A common problem with classic offshore IBC’s nowadays is that they are rejected by the financial services system and blocked out of the economy through government blacklisting. In order to maintain the account, more and more banks and payment service providers require the account-holder to show its taxpayer identification, evidence of its actual place of business, proof of being subject to tax. A typical IBC is unable to provide these pieces of evidence, as by definition it does not have them. Result: financial accounts being closed, business paralyzed.
There may be some compelling reasons to keep the IBC intact. For example, when it has a significant balance sheet, containing property, assets and contracts that cannot be easily transferred out. In such cases, the IBC may evolve into a more ‘acceptable’ entity by establishing a branch in a more regulated country – such as Cyprus.
In this respect, distinction must be made between a subsidiary and a branch. A branch is not a separate legal person. A branch office must have the same name as that of its parent company. It effectively acts as an extension to its head office. As it’s not a separate legal person, all liability for the activities of the branch fall squarely on the parent company.
An IBC can establish a branch in Cyprus through registering as “an overseas company” with the Cyprus Registrar of Companies.
In order to do so, the foreign company wishing to establish a branch in Cyprus must submit to the Registrar of Companies its certificate of incorporation, memorandum and articles of association, particulars of directors and secretary, and the name and address of at least one person resident in Cyprus that is authorised to accept serviced notices.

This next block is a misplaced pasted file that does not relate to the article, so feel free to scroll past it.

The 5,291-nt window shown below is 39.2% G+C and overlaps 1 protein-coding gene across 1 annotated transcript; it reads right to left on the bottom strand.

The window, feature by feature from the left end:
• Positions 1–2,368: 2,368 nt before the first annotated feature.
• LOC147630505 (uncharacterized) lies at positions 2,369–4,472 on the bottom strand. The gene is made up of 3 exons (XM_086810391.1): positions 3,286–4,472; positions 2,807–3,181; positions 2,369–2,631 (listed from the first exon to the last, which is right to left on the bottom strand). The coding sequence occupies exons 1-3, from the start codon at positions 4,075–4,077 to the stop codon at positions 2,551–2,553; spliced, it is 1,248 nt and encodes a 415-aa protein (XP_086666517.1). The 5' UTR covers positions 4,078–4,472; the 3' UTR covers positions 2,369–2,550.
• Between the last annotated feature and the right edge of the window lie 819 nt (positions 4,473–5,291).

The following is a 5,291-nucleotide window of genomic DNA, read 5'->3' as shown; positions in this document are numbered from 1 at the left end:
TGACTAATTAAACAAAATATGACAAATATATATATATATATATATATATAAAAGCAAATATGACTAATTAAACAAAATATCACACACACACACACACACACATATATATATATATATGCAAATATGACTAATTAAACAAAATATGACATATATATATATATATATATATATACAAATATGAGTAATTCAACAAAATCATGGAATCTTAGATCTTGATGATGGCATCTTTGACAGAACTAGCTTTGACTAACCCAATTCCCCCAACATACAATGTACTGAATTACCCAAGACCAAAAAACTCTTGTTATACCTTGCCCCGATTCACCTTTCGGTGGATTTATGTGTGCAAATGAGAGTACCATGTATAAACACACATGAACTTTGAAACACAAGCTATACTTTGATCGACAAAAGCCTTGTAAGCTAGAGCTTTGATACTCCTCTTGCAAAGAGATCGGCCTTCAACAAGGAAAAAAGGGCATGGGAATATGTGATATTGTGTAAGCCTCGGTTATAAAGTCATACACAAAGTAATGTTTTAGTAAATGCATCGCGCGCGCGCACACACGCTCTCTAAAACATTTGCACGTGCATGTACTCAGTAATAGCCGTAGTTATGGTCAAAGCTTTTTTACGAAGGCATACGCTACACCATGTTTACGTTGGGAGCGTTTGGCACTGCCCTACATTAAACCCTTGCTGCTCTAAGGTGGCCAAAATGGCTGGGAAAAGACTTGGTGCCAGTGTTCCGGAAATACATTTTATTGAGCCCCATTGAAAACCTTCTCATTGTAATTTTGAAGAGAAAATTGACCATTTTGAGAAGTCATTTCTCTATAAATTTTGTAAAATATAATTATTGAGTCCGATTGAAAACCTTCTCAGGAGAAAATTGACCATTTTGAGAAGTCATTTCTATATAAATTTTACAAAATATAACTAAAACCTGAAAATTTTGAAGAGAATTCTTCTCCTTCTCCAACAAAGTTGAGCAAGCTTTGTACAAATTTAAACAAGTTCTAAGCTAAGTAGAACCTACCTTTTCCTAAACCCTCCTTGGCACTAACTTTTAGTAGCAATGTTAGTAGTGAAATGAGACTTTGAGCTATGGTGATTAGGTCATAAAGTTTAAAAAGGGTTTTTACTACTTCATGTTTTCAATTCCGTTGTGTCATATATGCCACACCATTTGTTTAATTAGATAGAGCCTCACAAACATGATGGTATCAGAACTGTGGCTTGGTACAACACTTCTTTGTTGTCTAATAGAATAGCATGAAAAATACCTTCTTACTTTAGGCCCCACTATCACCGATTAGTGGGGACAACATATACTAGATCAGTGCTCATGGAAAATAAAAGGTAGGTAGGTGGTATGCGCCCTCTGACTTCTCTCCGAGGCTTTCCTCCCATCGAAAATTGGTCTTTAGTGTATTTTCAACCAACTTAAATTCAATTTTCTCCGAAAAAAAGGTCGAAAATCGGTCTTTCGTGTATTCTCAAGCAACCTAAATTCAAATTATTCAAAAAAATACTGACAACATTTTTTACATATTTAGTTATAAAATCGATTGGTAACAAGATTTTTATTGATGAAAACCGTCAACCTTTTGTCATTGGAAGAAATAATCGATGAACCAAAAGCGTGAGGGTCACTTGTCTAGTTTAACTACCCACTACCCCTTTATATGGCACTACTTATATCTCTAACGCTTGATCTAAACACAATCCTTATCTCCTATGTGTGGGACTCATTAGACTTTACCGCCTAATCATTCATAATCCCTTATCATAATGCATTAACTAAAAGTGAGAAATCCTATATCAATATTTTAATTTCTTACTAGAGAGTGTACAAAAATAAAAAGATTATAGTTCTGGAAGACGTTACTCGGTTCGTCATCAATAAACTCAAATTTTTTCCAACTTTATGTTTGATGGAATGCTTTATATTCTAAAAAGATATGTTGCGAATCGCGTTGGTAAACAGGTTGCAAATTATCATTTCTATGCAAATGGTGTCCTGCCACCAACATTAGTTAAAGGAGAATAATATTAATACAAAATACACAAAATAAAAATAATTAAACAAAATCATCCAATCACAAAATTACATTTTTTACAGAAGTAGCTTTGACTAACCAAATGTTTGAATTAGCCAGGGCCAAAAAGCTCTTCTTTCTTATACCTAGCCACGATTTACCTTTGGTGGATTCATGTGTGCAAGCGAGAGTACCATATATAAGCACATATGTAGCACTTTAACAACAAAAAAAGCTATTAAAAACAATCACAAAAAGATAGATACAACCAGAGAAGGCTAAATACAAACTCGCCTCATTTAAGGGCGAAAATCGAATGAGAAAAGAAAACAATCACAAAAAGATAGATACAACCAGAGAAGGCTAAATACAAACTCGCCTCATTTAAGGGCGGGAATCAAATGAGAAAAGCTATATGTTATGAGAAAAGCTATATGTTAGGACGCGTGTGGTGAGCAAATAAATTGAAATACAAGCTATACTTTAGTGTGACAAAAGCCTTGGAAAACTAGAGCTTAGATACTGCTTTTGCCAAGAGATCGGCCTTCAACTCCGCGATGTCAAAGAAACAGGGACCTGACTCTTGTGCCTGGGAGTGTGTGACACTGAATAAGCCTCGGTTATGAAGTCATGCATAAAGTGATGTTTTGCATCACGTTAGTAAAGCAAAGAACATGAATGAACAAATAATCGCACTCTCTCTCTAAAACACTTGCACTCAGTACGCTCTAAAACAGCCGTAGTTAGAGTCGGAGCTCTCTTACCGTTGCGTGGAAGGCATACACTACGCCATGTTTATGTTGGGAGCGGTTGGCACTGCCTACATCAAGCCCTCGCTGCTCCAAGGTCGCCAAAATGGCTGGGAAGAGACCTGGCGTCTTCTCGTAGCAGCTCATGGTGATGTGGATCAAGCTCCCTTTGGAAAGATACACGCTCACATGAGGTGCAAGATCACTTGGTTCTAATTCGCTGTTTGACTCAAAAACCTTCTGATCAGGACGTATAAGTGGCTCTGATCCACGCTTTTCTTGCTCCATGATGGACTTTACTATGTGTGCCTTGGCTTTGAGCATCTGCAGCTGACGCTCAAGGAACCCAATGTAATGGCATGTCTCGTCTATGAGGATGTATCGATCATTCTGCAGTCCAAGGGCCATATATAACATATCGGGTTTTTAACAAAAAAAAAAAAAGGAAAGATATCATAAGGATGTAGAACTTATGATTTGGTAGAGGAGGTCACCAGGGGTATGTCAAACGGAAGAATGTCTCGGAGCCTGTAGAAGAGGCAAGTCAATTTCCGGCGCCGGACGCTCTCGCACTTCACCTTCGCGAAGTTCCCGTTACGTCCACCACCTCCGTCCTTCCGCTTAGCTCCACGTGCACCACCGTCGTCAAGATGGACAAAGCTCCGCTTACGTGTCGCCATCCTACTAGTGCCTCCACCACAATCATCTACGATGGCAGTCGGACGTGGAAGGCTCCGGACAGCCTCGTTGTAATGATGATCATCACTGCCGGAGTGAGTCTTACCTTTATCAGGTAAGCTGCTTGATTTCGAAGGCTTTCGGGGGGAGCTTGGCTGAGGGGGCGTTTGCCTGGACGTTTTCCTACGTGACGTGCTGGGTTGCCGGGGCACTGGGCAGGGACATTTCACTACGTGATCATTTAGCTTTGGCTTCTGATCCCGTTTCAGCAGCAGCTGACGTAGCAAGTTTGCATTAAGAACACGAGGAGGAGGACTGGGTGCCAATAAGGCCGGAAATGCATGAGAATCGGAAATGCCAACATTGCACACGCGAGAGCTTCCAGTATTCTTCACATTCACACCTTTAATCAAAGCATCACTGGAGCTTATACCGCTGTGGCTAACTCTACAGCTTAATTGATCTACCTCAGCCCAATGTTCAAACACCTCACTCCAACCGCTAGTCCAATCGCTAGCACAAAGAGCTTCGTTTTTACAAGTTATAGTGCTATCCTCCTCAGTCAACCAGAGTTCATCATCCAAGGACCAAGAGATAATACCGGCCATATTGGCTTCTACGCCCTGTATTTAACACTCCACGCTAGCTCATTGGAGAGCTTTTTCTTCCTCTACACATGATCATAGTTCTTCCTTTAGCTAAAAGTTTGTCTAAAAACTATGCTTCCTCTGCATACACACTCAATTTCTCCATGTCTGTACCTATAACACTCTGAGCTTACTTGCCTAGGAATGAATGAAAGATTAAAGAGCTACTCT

The foreign company, through its branch, will have to produce audited financial statements and file tax returns to the Cyprus tax authority. If the management of such company is placed in Cyprus (i.e. it has Cyprus-based directors), the company will be subject to Cyprus tax. Consequently, such company should be able to pass the typical compliance screening in most banks and have access to all practical benefits – same as any other Cyprus-based company.
A similar result will be achieved through a full change of domicile of the IBC from its registration country to Cyprus. While subject to some technicalities, this is quite achievable. The end result will be that the former IBC will continue its life and legal personality as a Cyprus company.
Of note, change of domicile and branch establishment can be significantly more costly and time consuming that establishment of a new company. We will be glad to provide You with more details.
Along the way, we will be there to provide advice, assistance and clear the route forward.